No. of Recommendations: 2
How do you force yourself to "start over" each time in how you look at a stock you already own? Curious how you actually do this (i.e., block out the history)!

Hi Joan,

Long time no see! :-)

In reality, I find that I cannot. I know I've purchased the thing before and that does influence my thinking about a second purchase. But what I try to do is to look at the new purchase with fresh eyes. I use my process of checking the priced-in expectations, catch up on any information that's come out since I last looked (I keep notes of each company), etc. Has anything changed to the thesis. Is it proceeding or has trouble cropped up? And so on.

If the expectations are still messed up, even if they're higher than when I first purchased, and the thesis is still intact, I'll probably buy some more.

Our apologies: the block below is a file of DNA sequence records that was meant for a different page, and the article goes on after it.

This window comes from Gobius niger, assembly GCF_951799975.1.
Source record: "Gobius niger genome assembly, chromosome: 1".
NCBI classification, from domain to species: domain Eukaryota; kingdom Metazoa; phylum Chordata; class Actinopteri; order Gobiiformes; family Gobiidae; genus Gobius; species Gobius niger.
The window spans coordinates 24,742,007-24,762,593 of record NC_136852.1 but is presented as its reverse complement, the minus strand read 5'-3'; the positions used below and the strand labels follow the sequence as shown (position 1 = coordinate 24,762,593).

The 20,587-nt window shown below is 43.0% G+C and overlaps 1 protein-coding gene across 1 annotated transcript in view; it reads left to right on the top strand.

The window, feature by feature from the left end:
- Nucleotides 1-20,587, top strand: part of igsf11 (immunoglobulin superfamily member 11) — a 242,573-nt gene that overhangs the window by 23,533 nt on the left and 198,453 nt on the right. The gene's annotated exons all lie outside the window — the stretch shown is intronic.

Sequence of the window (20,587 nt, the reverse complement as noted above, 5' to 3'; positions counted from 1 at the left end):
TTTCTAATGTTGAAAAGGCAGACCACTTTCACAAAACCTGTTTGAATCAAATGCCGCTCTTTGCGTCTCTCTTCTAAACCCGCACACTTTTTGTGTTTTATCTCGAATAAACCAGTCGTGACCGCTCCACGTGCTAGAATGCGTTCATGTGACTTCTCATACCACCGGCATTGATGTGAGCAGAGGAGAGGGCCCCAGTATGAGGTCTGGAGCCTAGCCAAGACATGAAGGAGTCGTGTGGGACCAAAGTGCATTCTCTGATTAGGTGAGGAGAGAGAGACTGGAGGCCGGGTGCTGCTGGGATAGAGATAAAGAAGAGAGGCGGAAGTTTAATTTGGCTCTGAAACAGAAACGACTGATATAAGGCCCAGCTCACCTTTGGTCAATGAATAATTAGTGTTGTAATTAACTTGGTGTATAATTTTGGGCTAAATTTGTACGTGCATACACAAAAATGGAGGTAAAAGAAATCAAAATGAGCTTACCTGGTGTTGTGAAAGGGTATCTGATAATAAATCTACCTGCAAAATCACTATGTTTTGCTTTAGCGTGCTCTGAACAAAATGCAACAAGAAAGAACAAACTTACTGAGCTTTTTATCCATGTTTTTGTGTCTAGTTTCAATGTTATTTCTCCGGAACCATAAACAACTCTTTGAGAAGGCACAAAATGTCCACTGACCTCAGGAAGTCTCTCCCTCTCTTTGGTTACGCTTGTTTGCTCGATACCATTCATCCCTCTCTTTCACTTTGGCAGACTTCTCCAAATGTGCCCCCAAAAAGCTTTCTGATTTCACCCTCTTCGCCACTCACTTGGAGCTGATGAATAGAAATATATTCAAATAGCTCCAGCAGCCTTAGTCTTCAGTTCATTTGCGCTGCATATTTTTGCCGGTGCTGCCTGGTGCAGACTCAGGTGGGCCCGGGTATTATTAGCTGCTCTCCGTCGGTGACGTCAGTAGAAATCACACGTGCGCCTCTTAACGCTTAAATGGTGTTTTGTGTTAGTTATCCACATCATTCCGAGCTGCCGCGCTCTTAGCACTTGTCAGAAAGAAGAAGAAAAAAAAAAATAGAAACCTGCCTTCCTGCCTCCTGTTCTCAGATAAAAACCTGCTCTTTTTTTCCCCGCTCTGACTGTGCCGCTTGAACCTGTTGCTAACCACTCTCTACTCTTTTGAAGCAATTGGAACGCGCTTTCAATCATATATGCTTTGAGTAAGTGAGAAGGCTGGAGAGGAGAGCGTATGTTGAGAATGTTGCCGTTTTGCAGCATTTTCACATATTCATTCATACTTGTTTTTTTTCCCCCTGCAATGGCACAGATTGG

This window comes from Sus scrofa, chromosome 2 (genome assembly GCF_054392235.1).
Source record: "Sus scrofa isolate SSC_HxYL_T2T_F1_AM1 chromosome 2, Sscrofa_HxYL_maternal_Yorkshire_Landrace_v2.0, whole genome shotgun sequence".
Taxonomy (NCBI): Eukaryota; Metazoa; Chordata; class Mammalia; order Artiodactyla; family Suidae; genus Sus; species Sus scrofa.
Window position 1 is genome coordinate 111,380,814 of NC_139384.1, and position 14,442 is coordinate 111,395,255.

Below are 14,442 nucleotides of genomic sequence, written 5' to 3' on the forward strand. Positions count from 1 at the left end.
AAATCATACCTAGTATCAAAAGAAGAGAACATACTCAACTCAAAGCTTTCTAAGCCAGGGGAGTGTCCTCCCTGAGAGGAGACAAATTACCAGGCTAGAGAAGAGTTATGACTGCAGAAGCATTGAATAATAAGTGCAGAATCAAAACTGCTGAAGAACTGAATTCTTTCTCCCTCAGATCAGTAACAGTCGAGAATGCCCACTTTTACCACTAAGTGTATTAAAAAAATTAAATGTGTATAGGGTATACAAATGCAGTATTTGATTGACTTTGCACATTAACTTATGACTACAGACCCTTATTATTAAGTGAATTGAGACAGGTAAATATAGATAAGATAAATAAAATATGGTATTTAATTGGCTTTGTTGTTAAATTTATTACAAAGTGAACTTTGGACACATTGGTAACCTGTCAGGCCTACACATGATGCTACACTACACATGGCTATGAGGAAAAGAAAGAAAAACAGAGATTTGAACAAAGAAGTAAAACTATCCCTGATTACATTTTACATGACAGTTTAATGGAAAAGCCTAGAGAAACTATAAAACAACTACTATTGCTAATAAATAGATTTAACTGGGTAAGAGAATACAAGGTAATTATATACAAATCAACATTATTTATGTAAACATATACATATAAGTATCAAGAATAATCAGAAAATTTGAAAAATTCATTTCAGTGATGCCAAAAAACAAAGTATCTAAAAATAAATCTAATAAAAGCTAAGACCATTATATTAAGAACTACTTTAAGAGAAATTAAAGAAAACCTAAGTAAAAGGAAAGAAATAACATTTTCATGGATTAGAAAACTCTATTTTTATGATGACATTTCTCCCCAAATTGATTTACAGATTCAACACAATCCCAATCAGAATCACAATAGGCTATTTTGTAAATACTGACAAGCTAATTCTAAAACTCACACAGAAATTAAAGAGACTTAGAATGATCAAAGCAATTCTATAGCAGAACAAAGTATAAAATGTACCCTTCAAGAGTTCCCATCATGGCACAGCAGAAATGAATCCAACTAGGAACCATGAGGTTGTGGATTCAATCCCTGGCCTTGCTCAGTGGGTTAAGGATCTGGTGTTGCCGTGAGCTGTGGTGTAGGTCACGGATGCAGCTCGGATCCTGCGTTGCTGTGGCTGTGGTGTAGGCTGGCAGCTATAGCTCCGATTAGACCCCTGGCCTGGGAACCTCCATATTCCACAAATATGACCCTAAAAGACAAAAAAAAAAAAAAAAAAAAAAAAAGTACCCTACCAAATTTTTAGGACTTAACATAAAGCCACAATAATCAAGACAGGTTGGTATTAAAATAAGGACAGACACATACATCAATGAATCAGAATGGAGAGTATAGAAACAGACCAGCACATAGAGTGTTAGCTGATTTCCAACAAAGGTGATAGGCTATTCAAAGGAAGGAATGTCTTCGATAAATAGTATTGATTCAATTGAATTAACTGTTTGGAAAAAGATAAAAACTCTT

Note, though, that this is not an automatic thing. GameStop, for instance, in my MUE port is probably not going to get a second purchase unless I see improvements in the margins (which I haven't yet, if I recall the latest earnings correctly). Similarly, Supervalu is going to remain with a single purchase. On the other hand, several have seen a second purchase and a couple of have seen a third purchase (and I have at least one more planned for that). I'm doing this to deal with what I perceive as risk. The most risky choices will stay at the single purchase (2%) level, while those that I'm most confident about and believe have the lowest risk will see 4% and 6% positions (percentages based on purchase amount, compared to original portfolio target funding).

Of course, the ones that have done the best in this port are those very risky ones. http://www.fool.com/specials/risingstars/rising-stars-jim-mu... Ha! But that success doesn't mean that I'm going to put more money into them, as I still believe them to be pretty risky. That might change in the future, but not yet.

Cheers,
Jim
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